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  • 1
    Abstract: Metformin treatment is associated with a decreased risk and better prognosis of pancreatic cancer (PC) in patients with type 2 diabetes, but the mechanism of metformin's PC growth inhibition in the context of a prediabetic state is unknown. We used a Panc02 pancreatic tumor cell transplant model in diet-induced obese (DIO) C57BL/6 mice to compare the effects of metformin and the direct mammalian target of rapamycin (mTOR) inhibitor rapamycin on PC growth, glucose regulation, mTOR pathway signaling, and candidate microRNA (miR) expression. In DIO/prediabetic mice, metformin and rapamycin significantly reduced pancreatic tumor growth and mTOR-related signaling. The rapamycin effects centered on decreased mTOR-regulated growth and survival signaling, including increased expression of let-7b and cell cycle-regulating miRs. Metformin (but not rapamycin) reduced glucose and insulin levels and expression of miR-34a and its direct targets Notch, Slug, and Snail. Metformin also reduced the number and size of Panc02 tumor spheres in vitro and inhibited the expression of Notch in spheroids. Our results suggest that metformin and rapamycin can both inhibit pancreatic tumor growth in obese, prediabetic mice through shared and distinct mechanisms. Metformin and direct mTOR inhibitors, alone or possibly in combination, represent promising intervention strategies for breaking the diabetes-PC link.
    Type of Publication: Journal article published
    PubMed ID: 25576058
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  • 2
    The American Society for Biochemistry and Molecular Biology (ASBMB)
    Publication Date: 2018-07-02
    Description: Interest in measuring tissue lipids has increased as the link between fat-laden tissues and metabolic disease has become obvious; however, linking disease to a specific cell type within a tissue has been hampered by methodological limitations. Flow cytometry (FC) has been used to assess relative lipid levels in cells. Unfortunately, its usefulness is limited because comparisons between samples generated over several hours is problematic. We show that: 1 ) in lipophilic fluorophore stained cells, fluorescence intensity measured by FC reflects lipid levels; 2 ) this technique can be used to assess lipid levels in a mixed cell population; 3 ) normalizing to a control condition can decrease experiment-to-experiment variation; and 4 ) fluorescence intensity increases linearly with lipid levels. This allows triacylglycerol (TG) mass to be estimated in mixed cell populations comparing cells with known fluorescence and TG levels. We exploited this strategy to estimate lipid levels in monocytes within a mixed population of cells isolated from human blood. Using this strategy, we also confirmed that perilipin (PLIN)1 increases TG accumulation by ectopically expressing fluorescently tagged PLIN1 in Huh7 cells. In both examples, biochemically assaying for TG in specific cell populations is problematic due to limited cell numbers and isolation challenges. Other advantages are discussed.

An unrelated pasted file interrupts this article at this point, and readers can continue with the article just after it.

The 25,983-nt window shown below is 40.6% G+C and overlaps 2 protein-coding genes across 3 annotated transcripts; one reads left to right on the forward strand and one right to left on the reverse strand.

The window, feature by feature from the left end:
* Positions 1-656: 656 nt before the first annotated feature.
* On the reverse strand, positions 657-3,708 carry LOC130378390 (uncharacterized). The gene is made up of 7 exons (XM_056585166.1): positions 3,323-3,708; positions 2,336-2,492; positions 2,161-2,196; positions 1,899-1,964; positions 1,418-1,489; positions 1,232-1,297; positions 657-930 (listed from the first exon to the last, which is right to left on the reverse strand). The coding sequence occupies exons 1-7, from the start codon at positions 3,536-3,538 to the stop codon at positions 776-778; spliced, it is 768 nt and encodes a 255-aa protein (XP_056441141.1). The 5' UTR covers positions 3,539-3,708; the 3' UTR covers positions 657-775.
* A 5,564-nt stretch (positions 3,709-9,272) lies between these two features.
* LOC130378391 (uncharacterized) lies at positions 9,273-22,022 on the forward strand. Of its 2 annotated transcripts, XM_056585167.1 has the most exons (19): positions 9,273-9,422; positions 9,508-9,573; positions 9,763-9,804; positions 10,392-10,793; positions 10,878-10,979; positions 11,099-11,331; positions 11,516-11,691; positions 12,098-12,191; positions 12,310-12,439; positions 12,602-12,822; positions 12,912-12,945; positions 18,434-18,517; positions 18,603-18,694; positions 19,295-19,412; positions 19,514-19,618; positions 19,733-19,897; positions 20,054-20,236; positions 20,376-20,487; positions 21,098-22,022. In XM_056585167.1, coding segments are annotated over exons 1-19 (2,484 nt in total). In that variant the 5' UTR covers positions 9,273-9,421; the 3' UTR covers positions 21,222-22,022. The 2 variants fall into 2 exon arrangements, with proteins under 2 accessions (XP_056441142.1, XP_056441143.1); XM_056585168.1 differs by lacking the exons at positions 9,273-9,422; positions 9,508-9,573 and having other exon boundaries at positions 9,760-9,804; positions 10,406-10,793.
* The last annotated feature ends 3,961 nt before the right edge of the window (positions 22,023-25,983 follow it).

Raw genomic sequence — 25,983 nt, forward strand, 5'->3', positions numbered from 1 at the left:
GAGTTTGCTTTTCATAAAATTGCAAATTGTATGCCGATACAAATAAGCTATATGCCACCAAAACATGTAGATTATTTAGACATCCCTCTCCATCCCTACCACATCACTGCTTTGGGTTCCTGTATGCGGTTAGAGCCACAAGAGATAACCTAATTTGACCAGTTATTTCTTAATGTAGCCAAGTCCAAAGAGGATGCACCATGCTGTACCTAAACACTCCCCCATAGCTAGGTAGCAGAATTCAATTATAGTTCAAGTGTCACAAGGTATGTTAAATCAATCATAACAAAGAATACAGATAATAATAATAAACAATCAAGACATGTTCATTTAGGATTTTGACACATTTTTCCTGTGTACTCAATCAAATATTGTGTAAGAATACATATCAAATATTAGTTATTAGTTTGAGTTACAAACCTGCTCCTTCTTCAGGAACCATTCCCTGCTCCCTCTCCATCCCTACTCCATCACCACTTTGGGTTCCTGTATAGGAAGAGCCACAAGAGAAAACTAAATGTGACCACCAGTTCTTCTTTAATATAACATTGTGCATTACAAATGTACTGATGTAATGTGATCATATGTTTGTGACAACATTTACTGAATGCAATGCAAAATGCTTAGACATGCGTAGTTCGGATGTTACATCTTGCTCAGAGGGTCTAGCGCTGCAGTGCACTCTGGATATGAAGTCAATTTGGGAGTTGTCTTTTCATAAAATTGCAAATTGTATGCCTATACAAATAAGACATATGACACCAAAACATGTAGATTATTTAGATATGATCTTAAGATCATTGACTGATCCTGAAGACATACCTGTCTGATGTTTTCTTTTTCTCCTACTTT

Print ISSN: 0022-2275
    Electronic ISSN: 1539-7262
    Topics: Biology , Chemistry and Pharmacology , Medicine
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